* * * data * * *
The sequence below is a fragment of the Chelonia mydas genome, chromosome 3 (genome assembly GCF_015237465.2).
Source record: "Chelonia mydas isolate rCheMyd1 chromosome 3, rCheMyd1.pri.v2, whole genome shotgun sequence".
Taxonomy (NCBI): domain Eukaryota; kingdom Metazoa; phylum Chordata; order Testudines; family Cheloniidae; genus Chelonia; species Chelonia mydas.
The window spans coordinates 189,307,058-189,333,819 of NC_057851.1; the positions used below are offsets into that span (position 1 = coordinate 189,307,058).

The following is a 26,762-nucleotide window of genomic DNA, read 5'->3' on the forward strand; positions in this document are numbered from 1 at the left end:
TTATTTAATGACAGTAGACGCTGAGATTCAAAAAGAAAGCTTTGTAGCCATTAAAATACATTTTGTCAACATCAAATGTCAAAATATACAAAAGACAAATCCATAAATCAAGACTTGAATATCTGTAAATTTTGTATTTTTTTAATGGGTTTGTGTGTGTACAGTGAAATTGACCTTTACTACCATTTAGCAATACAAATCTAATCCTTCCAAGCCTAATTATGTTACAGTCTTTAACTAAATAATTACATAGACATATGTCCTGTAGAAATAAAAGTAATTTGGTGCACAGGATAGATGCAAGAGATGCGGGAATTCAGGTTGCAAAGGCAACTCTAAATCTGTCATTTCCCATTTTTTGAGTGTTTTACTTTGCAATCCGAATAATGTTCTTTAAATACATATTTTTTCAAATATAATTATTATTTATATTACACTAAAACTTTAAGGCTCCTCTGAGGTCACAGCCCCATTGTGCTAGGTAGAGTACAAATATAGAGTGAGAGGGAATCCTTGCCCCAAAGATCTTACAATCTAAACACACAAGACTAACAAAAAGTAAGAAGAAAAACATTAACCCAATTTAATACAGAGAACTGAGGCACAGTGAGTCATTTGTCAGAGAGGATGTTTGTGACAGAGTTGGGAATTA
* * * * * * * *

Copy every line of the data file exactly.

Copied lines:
The sequence below is a fragment of the Chelonia mydas genome, chromosome 3 (genome assembly GCF_015237465.2).
Source record: "Chelonia mydas isolate rCheMyd1 chromosome 3, rCheMyd1.pri.v2, whole genome shotgun sequence".
Taxonomy (NCBI): domain Eukaryota; kingdom Metazoa; phylum Chordata; order Testudines; family Cheloniidae; genus Chelonia; species Chelonia mydas.
The window spans coordinates 189,307,058-189,333,819 of NC_057851.1; the positions used below are offsets into that span (position 1 = coordinate 189,307,058).

The following is a 26,762-nucleotide window of genomic DNA, read 5'->3' on the forward strand; positions in this document are numbered from 1 at the left end:
TTATTTAATGACAGTAGACGCTGAGATTCAAAAAGAAAGCTTTGTAGCCATTAAAATACATTTTGTCAACATCAAATGTCAAAATATACAAAAGACAAATCCATAAATCAAGACTTGAATATCTGTAAATTTTGTATTTTTTTAATGGGTTTGTGTGTGTACAGTGAAATTGACCTTTACTACCATTTAGCAATACAAATCTAATCCTTCCAAGCCTAATTATGTTACAGTCTTTAACTAAATAATTACATAGACATATGTCCTGTAGAAATAAAAGTAATTTGGTGCACAGGATAGATGCAAGAGATGCGGGAATTCAGGTTGCAAAGGCAACTCTAAATCTGTCATTTCCCATTTTTTGAGTGTTTTACTTTGCAATCCGAATAATGTTCTTTAAATACATATTTTTTCAAATATAATTATTATTTATATTACACTAAAACTTTAAGGCTCCTCTGAGGTCACAGCCCCATTGTGCTAGGTAGAGTACAAATATAGAGTGAGAGGGAATCCTTGCCCCAAAGATCTTACAATCTAAACACACAAGACTAACAAAAAGTAAGAAGAAAAACATTAACCCAATTTAATACAGAGAACTGAGGCACAGTGAGTCATTTGTCAGAGAGGATGTTTGTGACAGAGTTGGGAATTA